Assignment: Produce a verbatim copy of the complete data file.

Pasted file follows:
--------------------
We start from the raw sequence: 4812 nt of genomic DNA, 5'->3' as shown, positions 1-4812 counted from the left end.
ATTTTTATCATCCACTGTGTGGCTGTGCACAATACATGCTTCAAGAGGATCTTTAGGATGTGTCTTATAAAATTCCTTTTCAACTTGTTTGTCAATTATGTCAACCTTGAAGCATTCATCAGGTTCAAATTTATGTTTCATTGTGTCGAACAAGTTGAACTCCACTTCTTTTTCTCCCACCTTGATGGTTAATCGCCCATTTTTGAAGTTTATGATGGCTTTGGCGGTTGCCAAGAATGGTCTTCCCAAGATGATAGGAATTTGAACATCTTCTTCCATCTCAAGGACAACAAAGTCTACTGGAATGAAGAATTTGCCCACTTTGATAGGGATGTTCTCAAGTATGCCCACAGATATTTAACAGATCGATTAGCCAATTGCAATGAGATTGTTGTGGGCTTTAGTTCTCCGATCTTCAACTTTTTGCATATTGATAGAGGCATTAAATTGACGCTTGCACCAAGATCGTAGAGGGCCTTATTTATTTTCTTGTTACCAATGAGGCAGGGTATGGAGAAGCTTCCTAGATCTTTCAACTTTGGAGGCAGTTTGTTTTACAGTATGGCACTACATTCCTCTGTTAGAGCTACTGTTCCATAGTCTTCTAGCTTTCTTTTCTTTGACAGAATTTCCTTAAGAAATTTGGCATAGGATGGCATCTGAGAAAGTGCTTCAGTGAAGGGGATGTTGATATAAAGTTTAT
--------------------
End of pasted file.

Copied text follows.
We start from the raw sequence: 4812 nt of genomic DNA, 5'->3' as shown, positions 1-4812 counted from the left end.
ATTTTTATCATCCACTGTGTGGCTGTGCACAATACATGCTTCAAGAGGATCTTTAGGATGTGTCTTATAAAATTCCTTTTCAACTTGTTTGTCAATTATGTCAACCTTGAAGCATTCATCAGGTTCAAATTTATGTTTCATTGTGTCGAACAAGTTGAACTCCACTTCTTTTTCTCCCACCTTGATGGTTAATCGCCCATTTTTGAAGTTTATGATGGCTTTGGCGGTTGCCAAGAATGGTCTTCCCAAGATGATAGGAATTTGAACATCTTCTTCCATCTCAAGGACAACAAAGTCTACTGGAATGAAGAATTTGCCCACTTTGATAGGGATGTTCTCAAGTATGCCCACAGATATTTAACAGATCGATTAGCCAATTGCAATGAGATTGTTGTGGGCTTTAGTTCTCCGATCTTCAACTTTTTGCATATTGATAGAGGCATTAAATTGACGCTTGCACCAAGATCGTAGAGGGCCTTATTTATTTTCTTGTTACCAATGAGGCAGGGTATGGAGAAGCTTCCTAGATCTTTCAACTTTGGAGGCAGTTTGTTTTACAGTATGGCACTACATTCCTCTGTTAGAGCTACTGTTCCATAGTCTTCTAGCTTTCTTTTCTTTGACAGAATTTCCTTAAGAAATTTGGCATAGGATGGCATCTGAGAAAGTGCTTCAGTGAAGGGGATGTTGATATAAAGTTTAT